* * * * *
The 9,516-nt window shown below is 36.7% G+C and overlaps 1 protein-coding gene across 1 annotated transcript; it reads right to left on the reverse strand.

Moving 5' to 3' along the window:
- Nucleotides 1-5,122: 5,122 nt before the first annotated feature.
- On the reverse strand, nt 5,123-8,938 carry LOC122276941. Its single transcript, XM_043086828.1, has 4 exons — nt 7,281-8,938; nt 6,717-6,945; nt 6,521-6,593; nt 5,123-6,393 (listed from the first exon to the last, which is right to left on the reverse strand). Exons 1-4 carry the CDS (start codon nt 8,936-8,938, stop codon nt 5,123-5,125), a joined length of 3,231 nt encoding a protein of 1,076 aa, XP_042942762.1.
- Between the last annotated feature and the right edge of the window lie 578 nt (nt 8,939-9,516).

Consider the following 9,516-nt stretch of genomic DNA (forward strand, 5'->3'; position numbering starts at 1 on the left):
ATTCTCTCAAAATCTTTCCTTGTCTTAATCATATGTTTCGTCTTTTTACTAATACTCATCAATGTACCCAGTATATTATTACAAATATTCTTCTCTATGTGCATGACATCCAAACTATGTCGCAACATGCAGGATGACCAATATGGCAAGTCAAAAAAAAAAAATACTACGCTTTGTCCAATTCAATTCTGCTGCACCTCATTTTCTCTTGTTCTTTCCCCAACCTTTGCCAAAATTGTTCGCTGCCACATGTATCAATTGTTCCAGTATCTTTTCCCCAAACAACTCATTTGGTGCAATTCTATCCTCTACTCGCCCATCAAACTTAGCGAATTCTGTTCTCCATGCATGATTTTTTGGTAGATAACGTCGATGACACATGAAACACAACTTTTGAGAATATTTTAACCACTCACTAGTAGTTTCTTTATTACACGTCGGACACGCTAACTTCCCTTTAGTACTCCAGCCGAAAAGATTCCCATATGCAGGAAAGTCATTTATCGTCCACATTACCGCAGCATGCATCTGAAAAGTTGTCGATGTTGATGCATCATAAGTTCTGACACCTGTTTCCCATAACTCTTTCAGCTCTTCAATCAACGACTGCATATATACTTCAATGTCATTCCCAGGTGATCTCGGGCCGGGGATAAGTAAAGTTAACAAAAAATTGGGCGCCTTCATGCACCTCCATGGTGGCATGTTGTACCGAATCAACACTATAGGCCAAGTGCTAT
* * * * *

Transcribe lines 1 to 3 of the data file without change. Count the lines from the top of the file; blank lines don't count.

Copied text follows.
The 9,516-nt window shown below is 36.7% G+C and overlaps 1 protein-coding gene across 1 annotated transcript; it reads right to left on the reverse strand.

Moving 5' to 3' along the window:
- Nucleotides 1-5,122: 5,122 nt before the first annotated feature.